A change in the weather

The day breaks with a huge dump of water for an hour, heralding the end of heat and the arrival of cool with grey, blustering skies dampening holiday plans and seaside activities. So it’s onto the Coastline to explore the Norfolk coast by bus.

Finding the bus station in King’s Lynn was an inauspicious start. Google Maps and tourist signs combined to complicate the journey’s start, extending the walk from 10 minutes to over half an hour, before a friendly local, lips & nose pierced with silver graffiti, takes us by hand and leads the way with her elderly charges.

The bus station appeared through the drizzle at the edge of the functional, 60s shopping precinct, with tunnels of cattle seats herding patient lines of greyed, coated ancients, along with the occasional splash of youthful dress & colourful hair, to a neon display for the number 36 to Wells-Next-the-Sea. The single decker arrives after a short wait and gorges on the slow-moving, hokey-cokey of waiting passengers. Off we go. Through the sad streets of downtown KL – Kings Lynn not Kuala Lumpa!

Grey skies, grey weather, grey companions silently stare at the grey landscape through grey windows streaked with chasing trails of snaking droplets and diagonals of shower streams of water. With surprise that anyone wants to leave the warm interior, the bus stops and its passengers push out through the door, out onto the harbour side where others have had the same idea. Car parks are full, the pavement is crowded. Through the gloom, family groups stagger against the drizzle and the powerful gusts of wind off the sea.

There seems to be a distinct lack of cafes. The condensationed windows of the occasional shop unit give a clue, confirmed by the queue waiting to enter. On the streets, punters balance trays of fish & chips or erupting cones of ice cream, sourced from doorways or windows.

The main fun activity for young and old, is squelching about in the silt and mud of the bank

or crabbing from the side of the harbour, the latter with guaranteed, successful results.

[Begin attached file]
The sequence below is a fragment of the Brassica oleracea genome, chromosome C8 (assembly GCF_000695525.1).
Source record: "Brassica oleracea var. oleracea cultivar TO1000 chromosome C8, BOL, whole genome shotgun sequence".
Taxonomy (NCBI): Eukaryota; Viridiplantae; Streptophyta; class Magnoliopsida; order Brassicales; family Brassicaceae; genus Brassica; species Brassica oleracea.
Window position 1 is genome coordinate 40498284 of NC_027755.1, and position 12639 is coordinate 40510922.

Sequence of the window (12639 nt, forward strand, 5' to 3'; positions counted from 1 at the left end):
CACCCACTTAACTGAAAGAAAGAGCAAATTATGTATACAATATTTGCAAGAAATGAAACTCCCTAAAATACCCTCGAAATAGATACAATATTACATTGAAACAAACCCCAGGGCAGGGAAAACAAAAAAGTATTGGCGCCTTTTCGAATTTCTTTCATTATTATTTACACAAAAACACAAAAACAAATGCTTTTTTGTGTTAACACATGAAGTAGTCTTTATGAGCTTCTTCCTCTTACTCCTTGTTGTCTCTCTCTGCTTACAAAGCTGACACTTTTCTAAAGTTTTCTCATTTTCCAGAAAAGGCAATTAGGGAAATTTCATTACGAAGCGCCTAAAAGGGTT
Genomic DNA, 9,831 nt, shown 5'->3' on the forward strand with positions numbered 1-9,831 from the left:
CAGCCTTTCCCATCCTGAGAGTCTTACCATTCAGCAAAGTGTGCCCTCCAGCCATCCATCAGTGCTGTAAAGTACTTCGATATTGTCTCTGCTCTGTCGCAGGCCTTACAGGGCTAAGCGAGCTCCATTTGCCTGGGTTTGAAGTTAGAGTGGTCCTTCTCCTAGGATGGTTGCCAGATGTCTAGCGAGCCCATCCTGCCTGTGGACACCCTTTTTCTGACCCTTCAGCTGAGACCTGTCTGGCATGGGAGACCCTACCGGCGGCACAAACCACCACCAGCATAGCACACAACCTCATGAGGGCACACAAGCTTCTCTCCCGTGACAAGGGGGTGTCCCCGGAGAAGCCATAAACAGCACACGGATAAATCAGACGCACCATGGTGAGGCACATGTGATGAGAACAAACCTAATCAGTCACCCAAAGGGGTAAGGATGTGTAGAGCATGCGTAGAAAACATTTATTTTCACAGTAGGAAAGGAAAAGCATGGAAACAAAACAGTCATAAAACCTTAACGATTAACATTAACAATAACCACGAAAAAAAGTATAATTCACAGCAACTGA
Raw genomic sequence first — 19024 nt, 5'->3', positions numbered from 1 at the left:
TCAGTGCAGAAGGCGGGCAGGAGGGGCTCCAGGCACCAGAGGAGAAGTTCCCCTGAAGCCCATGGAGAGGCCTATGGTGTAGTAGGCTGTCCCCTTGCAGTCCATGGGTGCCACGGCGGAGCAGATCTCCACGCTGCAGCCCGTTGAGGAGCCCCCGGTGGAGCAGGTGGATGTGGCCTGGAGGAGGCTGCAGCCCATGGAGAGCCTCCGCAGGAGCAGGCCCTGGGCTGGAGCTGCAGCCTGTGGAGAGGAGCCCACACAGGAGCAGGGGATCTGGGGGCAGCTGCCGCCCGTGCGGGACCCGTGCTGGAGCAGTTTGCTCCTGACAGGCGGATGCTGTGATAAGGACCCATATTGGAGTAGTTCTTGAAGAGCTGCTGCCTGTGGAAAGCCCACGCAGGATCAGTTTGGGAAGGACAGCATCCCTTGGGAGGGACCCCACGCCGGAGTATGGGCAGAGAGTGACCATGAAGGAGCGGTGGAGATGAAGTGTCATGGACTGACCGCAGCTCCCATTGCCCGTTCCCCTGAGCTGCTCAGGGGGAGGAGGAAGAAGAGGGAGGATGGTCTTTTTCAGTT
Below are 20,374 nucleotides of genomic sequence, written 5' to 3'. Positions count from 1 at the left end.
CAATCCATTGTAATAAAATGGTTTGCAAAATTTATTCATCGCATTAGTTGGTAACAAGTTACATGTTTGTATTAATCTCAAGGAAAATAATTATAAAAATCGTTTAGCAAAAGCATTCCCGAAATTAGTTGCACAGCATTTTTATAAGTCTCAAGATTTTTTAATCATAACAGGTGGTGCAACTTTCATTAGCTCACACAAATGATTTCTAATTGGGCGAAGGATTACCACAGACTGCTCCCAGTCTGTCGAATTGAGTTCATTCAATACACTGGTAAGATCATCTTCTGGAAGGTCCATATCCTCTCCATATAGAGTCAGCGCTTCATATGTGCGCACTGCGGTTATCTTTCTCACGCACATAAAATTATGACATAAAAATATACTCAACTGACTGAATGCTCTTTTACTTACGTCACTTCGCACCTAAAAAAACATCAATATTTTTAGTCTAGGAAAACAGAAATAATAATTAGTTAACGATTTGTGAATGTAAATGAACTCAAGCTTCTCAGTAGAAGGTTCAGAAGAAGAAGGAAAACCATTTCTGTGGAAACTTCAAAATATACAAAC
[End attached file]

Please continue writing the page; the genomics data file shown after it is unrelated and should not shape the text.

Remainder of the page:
Intrepid groups set off up the inlet, the promise of the sands and the wonderful beach huts forcing them against the wind.

Making history in King’s Lynn

I do like Kings Lynn. A small port town in Norfolk on the River Great Ouse – big in history with a long maritime tradition. The core of the old town hugs along one side of the river as it opens out into the Wash. Here, cobbled streets, grand houses and converted warehouses slowly release memories of trading families & merchants, adventurers & seafarers, fishing fleets & river ferries. Focus here and ignore the tangle of modern shopping and faceless homes that surround it.

In the 13th century Kings Lynn was one of England’s foremost ports, trading as it did with the Hanseatic League, a group of cities in Germany. They came with fish, furs, timber, wax & pitch and returned home from Lynn with wool, cloth & salt. In its hey day, vessels moored up in stacks along the river. The Purfleet provided access into the middle of town and was a safe harbour for vessels of all nationalities. The Custom House dominates the quay side, standing out as it does from converted warehouses, storerooms and offices.

This guy is Captain George Vancouver, a famous local seafarer.

Lynn’s top dog merchants built their grand houses and warehouses on King Street with land running down to the river where the water was deeper so large ships could moor at their private quays.

Merchants showed off their wealth in the form of doorways, door knockers, window frames and warehouses.

Of course, such wealth manifested itself in civic projects as well – the Holy Trinity Guildhall was rebuilt in the 1470s and extended over the years.

The first of the two towers of St Margaret’s Church was erected about 1400 to enhance the church and act as an important seamark for ships entering the Wash. On its face a Moon Clock displays the phases of the moon to aid mariners in determining the state of the tides.

There are two market squares in Kings Lynn, both with charters dating from the time of King John to hold markets. They are, rather unimaginatively, called Saturday Market Place and this one – Tuesday Market Place

Old warehouses await redevelopment.

They may have been completed by the time you visit!